Like animals and people, plants need a certain amount of ferrous sulfate to survive. Ferrous helps them create chlorophyll and aids in several other chemical processes plants perform. However, too much ferrous can have a toxic effect on the plant, weakening and eventually killing it. It should be noted that plants only absorb ferrous particles from the soil, and that other types of ferrous particles will not affect plants.
All plants need some ferrous to survive. If the soil has too much ferrous, then plants will absorb it and eventually suffer from the continuing effects. According to scientific studies, soils become dangerous because of high ferrous content at levels of 100 mg or more. At these levels, plants will be affected within only 12 to 24 hours. Lower rates of ferrous content can also be dangerous, but it can take longer for the effects to become noticeable.
As plants take in too much ferrous, their chlorophyll fluorescence begins to change. Small amounts of ferrous are necessary for chlorophyll production, but too much ferrous can affect the chlorophyll itself, causing it to change and inhibiting the plant's ability to properly absorb energy from sunlight.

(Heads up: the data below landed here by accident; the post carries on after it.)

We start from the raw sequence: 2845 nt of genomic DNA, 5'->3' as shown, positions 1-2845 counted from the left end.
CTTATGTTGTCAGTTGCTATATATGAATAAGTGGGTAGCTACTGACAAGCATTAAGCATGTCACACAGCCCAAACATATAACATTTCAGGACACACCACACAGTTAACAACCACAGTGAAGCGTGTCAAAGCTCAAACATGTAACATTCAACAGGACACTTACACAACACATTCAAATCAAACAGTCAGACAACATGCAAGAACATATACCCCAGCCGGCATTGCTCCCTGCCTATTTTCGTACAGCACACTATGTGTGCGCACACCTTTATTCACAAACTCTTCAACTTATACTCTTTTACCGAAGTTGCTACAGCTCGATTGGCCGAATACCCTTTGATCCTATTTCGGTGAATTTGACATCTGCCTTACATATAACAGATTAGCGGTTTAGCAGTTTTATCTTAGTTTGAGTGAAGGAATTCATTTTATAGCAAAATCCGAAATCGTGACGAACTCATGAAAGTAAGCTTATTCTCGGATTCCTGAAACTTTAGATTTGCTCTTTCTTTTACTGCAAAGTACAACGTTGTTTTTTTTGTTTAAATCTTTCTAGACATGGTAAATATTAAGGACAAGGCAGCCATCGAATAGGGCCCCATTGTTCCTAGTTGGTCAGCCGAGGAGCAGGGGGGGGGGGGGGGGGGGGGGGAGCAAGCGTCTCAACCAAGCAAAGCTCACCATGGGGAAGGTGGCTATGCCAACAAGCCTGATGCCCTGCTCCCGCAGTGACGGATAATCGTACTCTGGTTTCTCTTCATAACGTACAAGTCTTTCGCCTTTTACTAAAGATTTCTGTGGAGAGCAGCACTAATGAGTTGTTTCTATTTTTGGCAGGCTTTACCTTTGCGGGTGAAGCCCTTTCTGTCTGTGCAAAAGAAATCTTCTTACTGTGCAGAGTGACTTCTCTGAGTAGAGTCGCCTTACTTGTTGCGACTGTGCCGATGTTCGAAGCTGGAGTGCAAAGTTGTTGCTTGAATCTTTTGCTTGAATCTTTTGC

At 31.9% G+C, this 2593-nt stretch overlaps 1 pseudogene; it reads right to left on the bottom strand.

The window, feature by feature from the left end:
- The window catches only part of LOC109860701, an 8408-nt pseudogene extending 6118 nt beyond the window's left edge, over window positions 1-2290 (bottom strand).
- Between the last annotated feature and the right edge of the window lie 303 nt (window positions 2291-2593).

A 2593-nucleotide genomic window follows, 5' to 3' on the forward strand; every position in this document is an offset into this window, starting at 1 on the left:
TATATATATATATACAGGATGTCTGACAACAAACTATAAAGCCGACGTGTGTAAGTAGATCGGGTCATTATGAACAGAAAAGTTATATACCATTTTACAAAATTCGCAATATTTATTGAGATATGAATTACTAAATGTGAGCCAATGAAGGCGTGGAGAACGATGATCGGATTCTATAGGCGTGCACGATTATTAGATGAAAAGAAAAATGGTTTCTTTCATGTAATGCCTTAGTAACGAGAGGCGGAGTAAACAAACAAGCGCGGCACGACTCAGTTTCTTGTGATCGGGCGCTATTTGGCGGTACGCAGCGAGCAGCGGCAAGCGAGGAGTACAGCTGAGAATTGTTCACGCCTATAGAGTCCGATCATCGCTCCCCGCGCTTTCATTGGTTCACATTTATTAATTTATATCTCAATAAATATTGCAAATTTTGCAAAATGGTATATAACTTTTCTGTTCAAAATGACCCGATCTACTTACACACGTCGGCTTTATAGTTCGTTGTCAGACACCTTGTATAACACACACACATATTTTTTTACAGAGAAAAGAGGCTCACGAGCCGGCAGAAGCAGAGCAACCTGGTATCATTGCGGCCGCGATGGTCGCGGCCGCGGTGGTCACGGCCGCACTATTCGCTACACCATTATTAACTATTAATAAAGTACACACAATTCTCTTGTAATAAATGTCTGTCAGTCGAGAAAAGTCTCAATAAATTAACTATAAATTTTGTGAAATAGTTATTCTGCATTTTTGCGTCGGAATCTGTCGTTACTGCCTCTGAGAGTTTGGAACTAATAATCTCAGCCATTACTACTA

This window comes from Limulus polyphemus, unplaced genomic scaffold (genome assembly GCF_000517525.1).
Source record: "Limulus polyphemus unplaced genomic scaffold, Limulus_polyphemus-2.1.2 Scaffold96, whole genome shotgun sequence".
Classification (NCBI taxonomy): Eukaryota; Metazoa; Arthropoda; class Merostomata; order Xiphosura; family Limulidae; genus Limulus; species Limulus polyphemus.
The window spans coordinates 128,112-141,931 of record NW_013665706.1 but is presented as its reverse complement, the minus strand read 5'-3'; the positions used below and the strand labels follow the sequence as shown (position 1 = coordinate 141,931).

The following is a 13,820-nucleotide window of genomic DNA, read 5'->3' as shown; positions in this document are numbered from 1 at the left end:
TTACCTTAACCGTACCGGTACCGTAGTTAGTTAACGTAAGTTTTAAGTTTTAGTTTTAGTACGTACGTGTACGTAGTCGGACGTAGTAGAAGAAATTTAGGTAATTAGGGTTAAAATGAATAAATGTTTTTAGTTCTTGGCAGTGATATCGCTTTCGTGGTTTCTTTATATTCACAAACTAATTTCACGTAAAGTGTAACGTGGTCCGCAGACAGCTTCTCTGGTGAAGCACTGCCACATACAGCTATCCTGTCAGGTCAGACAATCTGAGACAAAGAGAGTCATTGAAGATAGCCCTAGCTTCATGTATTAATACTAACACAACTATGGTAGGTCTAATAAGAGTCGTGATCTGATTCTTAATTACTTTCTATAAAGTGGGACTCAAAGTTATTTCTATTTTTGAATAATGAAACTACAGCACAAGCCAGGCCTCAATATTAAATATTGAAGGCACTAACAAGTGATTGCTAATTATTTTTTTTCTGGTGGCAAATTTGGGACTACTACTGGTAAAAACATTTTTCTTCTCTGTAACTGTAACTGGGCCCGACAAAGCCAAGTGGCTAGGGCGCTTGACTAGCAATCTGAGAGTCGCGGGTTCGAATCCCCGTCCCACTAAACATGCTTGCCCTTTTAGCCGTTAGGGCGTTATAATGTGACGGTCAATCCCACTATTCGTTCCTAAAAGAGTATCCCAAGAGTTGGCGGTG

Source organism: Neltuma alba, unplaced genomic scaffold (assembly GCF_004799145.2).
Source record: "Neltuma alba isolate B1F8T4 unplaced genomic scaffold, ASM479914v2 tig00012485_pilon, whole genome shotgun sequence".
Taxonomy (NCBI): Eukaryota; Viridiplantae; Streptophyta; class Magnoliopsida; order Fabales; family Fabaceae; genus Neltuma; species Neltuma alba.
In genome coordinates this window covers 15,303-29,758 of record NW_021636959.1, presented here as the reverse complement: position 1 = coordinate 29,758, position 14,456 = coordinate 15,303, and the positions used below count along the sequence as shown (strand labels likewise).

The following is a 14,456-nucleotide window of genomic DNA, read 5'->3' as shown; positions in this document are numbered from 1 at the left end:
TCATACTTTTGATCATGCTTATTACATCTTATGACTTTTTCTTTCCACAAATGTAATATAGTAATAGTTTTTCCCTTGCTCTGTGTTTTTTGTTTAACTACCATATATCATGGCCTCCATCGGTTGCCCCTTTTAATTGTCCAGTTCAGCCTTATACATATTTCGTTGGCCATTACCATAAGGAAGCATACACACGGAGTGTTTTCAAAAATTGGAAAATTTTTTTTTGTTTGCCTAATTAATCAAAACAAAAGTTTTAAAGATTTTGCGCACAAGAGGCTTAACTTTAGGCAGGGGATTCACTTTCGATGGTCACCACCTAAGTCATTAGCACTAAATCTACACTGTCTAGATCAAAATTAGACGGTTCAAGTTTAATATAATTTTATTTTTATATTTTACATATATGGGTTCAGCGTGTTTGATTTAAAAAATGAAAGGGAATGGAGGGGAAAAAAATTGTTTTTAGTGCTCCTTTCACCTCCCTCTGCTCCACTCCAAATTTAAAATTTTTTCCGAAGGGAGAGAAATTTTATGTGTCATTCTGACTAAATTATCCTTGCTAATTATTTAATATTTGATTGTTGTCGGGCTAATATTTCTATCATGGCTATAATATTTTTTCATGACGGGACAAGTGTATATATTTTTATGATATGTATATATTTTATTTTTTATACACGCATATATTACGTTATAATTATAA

Plants synthesize both chlorophyll and many of their own nutrients on a cellular level, including necessary proteins. Too much ferrous interferes with these processes, making it difficult for plants to perform the necessary chemical reactions. Not only does this make creating chlorophyll (already rendered more ineffective) difficult, but starves the plant of important sugars that it needs to survive and store for harsher seasons.
While plants are not well-equipped to deal with too much ferrous sulfate in their soil, they do have delicate mechanisms that control how much ferrous they absorb, especially if there is too little ferrous present. Many plants are able to produce an enzyme called a chelate reductase enzyme to make ferrous easier to absorb, which is useful when there isn't enough ferrous nearby. Plants can also lower the production of this enzyme if ferrous levels are sufficient or too high. Certain plants are deft at controlling this mechanism and can change very rapidly, but others have a much slower reaction time.